Tuesday, 7 July 2015

Bring more transparency in builder-buyer agreement

Two days after a Rajya Sabha select committee invited feedback on the Real Estate (Regulation and Development) Bill, 2013, Ghaziabad homebuyers have asked the panel to ensure greater transparency in builder-buyer agreements.

The 21-member select committee, headed by MP Anil Madhav Dave, had asked individuals, organizations, institutions and experts to submit their views on the real estate bill, to be discussed ina meeting in New Delhi on July 7.

Among other proposals which have been compiled by Federation of Apartment Owners Associations (FedAoA) of Ghaziabad, buyers have asked the panel to clarify the scope of minor deviations from original building plan that are allowed to builders. They also demanded that the area allotted to convenience shops in group housing projects to be restricted to 5% of the total.

FedAoA president Alok Kumar said majority of conflicts recorded in the past between developers and flat buyers are due to obscurity in the builder-buyer agreement. The concept of 'minor deviations', as proposed in the model builder-buyer agreement, has been pointed out by FedAoA for lack of clarity.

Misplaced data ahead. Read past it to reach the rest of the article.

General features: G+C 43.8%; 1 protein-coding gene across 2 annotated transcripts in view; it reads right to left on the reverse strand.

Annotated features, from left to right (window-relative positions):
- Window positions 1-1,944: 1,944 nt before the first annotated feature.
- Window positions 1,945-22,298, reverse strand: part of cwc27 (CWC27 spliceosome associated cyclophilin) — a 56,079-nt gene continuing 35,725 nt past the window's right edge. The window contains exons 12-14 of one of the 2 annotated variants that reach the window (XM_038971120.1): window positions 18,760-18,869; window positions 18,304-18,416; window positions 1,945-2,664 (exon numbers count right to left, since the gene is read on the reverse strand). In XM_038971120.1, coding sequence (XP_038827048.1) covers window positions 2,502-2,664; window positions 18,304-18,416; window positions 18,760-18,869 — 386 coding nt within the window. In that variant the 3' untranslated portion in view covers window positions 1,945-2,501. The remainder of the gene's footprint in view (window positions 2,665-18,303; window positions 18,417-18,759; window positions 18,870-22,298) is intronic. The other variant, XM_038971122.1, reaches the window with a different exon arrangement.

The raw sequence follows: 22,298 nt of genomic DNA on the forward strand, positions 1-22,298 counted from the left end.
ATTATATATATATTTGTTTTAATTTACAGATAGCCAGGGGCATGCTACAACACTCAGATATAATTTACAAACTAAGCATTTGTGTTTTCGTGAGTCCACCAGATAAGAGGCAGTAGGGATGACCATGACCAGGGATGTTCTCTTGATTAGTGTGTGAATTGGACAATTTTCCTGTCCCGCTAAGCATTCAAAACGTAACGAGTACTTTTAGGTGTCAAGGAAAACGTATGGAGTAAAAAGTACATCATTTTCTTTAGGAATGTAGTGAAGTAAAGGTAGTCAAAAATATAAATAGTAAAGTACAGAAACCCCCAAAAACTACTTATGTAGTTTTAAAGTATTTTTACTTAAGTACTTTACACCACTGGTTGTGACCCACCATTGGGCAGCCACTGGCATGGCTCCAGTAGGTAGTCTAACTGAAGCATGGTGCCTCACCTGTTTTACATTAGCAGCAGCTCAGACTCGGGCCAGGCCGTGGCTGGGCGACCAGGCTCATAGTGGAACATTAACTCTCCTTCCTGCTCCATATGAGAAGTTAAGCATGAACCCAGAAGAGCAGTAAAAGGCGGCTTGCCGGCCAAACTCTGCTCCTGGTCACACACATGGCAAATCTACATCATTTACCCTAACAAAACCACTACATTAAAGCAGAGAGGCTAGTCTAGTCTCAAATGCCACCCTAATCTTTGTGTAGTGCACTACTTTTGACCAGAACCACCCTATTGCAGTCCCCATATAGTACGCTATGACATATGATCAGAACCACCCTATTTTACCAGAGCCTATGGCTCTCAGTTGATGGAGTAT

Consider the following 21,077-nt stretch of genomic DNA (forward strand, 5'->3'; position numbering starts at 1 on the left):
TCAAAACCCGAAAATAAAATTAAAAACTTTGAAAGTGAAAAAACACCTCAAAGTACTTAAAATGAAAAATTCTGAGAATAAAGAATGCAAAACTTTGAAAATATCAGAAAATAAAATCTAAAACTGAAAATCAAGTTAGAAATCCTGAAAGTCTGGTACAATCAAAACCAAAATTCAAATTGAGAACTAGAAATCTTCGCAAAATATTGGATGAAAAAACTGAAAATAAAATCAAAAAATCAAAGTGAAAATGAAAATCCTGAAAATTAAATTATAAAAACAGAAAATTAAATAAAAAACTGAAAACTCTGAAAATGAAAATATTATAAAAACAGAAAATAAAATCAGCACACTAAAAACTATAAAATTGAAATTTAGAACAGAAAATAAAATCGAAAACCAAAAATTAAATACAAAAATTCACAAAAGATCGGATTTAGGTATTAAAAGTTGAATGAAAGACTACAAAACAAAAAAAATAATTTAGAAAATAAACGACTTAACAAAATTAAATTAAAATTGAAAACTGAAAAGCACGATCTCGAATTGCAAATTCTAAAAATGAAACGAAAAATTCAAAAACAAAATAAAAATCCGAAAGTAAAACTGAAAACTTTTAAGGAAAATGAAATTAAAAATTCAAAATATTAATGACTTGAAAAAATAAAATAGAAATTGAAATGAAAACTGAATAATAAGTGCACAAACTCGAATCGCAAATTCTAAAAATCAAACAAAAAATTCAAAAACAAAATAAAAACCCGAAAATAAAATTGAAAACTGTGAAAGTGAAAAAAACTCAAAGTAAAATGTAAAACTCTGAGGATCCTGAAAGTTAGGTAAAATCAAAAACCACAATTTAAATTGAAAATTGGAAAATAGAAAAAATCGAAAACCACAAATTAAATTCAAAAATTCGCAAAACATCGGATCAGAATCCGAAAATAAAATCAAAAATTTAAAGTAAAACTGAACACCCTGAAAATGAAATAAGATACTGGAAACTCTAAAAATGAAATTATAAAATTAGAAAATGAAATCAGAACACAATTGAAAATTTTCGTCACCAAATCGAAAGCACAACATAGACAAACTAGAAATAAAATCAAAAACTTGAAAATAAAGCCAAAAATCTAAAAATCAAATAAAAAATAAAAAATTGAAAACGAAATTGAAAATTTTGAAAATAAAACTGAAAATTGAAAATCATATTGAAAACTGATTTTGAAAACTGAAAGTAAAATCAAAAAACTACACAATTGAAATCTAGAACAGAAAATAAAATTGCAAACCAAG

According to the proposed bill, builders will have to adhere to an approved project plan. Only minor deviations will be allowed due to engineering constraints, etc. However, buyers said conflicts will continue if a limit on minor deviations permissible in projects is not defined.

"The bill should also include provisions to hold real estate developers and their brand ambassadors responsible, if there are major deviations in dimensions and properties of flats given out for possession, against those promised in the agreement," said Kumar.

Federation members also asked the panel to fix the ratio of convenience shops allowed in a housing society. Kumar said Ghaziabad Development Authority's building bylaws restrict the total area for convenience shops to 5% of a project area, but developers build more shops under the widely-followed norm of five shops per 200 flats. Rise in the number of convenience shops leads to greater pressure on public infrastructure.

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